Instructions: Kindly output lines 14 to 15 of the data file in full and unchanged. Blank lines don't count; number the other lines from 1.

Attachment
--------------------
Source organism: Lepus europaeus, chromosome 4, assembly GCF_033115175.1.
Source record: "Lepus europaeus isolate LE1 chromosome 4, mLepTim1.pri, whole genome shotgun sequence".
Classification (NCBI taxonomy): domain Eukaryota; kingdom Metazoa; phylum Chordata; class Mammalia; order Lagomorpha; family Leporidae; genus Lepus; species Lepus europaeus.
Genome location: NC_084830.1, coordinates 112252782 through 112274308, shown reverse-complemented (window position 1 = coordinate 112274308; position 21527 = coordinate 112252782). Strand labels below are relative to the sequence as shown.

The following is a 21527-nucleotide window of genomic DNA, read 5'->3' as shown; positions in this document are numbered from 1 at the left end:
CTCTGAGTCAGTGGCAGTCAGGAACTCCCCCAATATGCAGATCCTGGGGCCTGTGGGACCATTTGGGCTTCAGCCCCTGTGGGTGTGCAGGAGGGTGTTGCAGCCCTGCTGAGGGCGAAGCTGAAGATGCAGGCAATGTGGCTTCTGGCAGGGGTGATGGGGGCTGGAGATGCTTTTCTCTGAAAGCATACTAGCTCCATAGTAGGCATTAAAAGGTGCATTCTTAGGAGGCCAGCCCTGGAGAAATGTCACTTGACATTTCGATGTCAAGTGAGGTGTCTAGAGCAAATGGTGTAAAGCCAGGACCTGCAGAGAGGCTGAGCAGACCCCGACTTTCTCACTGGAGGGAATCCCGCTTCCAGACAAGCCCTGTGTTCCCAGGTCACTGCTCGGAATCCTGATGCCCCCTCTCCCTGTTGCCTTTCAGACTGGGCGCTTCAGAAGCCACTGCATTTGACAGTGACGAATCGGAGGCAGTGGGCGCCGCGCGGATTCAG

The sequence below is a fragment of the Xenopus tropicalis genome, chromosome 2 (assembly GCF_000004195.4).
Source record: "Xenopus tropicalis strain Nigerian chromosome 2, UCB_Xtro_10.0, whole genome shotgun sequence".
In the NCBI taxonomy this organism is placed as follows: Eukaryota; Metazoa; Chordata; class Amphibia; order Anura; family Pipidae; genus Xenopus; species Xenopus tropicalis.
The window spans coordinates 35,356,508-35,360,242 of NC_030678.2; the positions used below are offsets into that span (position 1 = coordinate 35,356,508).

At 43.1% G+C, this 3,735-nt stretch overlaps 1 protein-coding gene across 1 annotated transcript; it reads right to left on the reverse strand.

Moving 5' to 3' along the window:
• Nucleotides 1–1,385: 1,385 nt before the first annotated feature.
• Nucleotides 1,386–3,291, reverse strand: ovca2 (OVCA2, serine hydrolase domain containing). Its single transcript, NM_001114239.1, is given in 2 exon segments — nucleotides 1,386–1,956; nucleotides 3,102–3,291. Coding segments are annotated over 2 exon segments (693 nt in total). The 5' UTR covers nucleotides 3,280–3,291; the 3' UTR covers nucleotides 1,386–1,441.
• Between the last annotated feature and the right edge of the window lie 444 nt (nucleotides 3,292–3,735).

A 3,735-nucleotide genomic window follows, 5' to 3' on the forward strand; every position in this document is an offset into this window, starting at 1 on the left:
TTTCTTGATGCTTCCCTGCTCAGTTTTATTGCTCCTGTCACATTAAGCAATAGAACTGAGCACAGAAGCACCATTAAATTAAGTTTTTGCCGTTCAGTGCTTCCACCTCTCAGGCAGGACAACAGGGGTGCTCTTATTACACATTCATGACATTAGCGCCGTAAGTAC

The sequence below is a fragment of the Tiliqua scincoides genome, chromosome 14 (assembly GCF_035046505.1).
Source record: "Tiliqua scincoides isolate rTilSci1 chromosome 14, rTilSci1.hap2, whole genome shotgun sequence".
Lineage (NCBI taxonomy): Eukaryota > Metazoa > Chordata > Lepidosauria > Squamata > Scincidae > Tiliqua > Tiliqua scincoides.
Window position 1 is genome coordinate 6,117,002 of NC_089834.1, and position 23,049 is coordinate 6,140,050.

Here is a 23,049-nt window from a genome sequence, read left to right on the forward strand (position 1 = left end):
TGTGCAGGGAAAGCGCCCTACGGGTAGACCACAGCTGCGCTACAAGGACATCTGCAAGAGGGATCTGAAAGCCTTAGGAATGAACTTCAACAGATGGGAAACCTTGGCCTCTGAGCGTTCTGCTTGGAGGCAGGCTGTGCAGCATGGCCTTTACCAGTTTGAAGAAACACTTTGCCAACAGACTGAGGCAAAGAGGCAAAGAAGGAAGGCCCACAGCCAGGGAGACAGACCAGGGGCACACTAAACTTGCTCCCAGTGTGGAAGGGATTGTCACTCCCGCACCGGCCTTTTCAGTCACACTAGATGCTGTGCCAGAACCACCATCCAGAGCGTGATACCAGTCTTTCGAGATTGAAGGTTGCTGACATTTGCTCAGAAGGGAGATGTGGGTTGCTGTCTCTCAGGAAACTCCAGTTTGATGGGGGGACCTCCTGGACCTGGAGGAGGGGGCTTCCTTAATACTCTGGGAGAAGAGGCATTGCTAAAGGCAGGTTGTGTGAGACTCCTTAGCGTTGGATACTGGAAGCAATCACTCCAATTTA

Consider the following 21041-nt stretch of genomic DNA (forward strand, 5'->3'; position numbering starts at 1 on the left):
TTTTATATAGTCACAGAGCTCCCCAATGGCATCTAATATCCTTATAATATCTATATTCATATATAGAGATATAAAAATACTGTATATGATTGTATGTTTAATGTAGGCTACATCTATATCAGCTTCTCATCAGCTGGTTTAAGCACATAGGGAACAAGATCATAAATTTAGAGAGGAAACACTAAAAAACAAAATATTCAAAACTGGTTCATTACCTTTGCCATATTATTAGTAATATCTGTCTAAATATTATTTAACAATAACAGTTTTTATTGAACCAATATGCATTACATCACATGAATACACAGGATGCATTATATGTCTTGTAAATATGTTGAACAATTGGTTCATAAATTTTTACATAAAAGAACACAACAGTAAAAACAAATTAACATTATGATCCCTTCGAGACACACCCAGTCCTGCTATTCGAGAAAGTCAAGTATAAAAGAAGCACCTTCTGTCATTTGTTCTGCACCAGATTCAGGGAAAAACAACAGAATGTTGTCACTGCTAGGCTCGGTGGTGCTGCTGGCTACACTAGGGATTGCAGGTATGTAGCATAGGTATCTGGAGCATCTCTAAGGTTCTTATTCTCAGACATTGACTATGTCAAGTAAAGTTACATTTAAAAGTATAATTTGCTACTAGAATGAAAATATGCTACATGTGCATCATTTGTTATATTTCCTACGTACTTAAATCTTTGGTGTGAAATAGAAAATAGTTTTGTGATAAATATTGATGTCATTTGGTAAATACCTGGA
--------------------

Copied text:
• Nucleotides 1,386–3,291, reverse strand: ovca2 (OVCA2, serine hydrolase domain containing). Its single transcript, NM_001114239.1, is given in 2 exon segments — nucleotides 1,386–1,956; nucleotides 3,102–3,291. Coding segments are annotated over 2 exon segments (693 nt in total). The 5' UTR covers nucleotides 3,280–3,291; the 3' UTR covers nucleotides 1,386–1,441.
• Between the last annotated feature and the right edge of the window lie 444 nt (nucleotides 3,292–3,735).